Free land program gathers pace in Russia's Far East

Under the new law, the residents of the Far East may apply for a free hectare of land until February 2017, and thereafter the practice will spread to all the inhabitants of Russia.

Under the new law, the residents of the Far East may apply for a free hectare of land until February 2017, and thereafter the practice will spread to all the inhabitants of Russia.

Lori/Legion-Media
More than 120 plots of land in the region have been transferred for use as part of a state program aimed at developing the local economy, and residents are to receive another 250 plots in the near future.

More than 6,000 people have taken advantage of a new government initiative to help develop the economy in Russia's Far East by applying for a free hectare of land in region, according to Far East Development Deputy Minister Kirill Stepanov.

According to Stepanov, who made the announcement at the Eastern Economic Forum in Russia’s Pacific city of Vladivostok in early September, over 120 plots of land have already been transferred for use, and residents will receive another 250 plots in the near future.

 

"The law gives people a new degree of freedom," said Stepanov. "It is important that it has straightened all the bureaucratic corridors. A citizen gets land without coming into contact with the officials."

According to him, the time limit for the transfer of plots is around 16 to 25 days. This is sufficient to validate the application, make a decision on the transfer of a plot and determine that no one else has claims on the land.

However, all the procedures for allocation of land have to be developed from scratch; meaning the process is not quick. The relevant law only came into force in Russia on June 1, 2016.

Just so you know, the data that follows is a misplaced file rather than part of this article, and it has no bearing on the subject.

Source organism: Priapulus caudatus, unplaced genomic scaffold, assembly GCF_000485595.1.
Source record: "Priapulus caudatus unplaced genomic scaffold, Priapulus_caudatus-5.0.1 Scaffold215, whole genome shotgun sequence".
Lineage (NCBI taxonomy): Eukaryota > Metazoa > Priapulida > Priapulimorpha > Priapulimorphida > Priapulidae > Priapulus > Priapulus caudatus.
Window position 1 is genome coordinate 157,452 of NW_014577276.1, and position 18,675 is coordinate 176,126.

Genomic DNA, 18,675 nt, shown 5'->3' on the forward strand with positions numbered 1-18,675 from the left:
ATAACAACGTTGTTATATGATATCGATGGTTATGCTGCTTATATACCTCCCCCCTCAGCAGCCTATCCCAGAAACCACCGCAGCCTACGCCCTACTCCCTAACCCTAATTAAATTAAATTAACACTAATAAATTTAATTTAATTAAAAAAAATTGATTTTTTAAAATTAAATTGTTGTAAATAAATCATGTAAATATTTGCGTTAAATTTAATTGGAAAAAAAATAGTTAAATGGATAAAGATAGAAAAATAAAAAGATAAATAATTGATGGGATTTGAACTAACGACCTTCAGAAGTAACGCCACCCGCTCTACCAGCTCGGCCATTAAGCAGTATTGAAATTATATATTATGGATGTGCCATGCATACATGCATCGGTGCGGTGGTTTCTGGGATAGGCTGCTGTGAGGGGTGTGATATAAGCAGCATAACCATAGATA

Build a hotel, open an eco-village… or keep bees

Under the new law, the residents of the Far East may apply for a free hectare of land until February 2017, and thereafter the practice will spread to all the inhabitants of Russia.

Any citizen of the country will be able to get free land in the Far East, as long as the new plot is developed within five years. It is enough to open a company, to build a house or a hotel – then the land will be transferred to the ownership. If the plot remains undeveloped, then it will need to be returned to the state.

According to Stepanov, the owners of the first plots mainly plan to engage in agriculture, including beekeeping, but there are several projects to create ecovillages for the development of eco-tourism.

The new program involves almost all plots of land with the exception of protected areas, even forests. As Alexander Levinthal, governor of the Jewish Autonomous Region, a small region on the border with China, told RBTH, 640,000 hectares of land has been allocated for free distribution in this region alone.

 

For potential investors, the Far East Development Ministry has developed model business plans. For example, one of these plans involves investment of about 1 million rubles ($15,350) in the establishment of a strawberry-growing facility, with a payback period of less than a year.

According to Dmitry Afanasiev, chairman of the partner committee of the law firm Egorov, Puginsky, Afanasiev & Partners, Russia's Far East today has one of the most favorable tax conditions in the Asia-Pacific region. Profit tax in the Russian Far East is zero, whereas it is 10 percent in South Korea, 15 percent in China and 26.4 percent in Japan.

New towns

In the near future, it is hoped that new villages and towns will emerge on the allocated land, in an echo of the settlement of the region in the early Soviet period, when many idealistic young communists headed to the Far East to build new cities.

"Since the construction of the Baikal-Amur Mainline in the 1930s and 1940s [a northern branch of the Trans-Siberian line, from Central Siberia to the Far East], virtually no new settlements have been created, it is necessary to revive this practice," said Sergei Gabestro, deputy chairman of the Commission on the Development of Institutions of Public-Private Cooperation at the Russian Far East Development Ministry.

According to Gabestro, the commission has already received five collective applications from those who want to create settlements.

Those interested in obtaining land in Russia's Far East even include American mixed martial arts fighter Jeff Monson. The law prohibits foreign nationals from obtaining land for free, but Monson became a Russian citizen in late 2015 and will qualify for a free hectare in 2017.

 

In a video posted on YouTube, he said that he plans to open a sports village on a free plot of land to teach young people "men's qualities and sports."

"Join me as I get ready to go develop the Far East! Are you with me? Let's go!" Monson said in his video.

Read more: Putin promises to set up a science hub in the Russian Far East>>>

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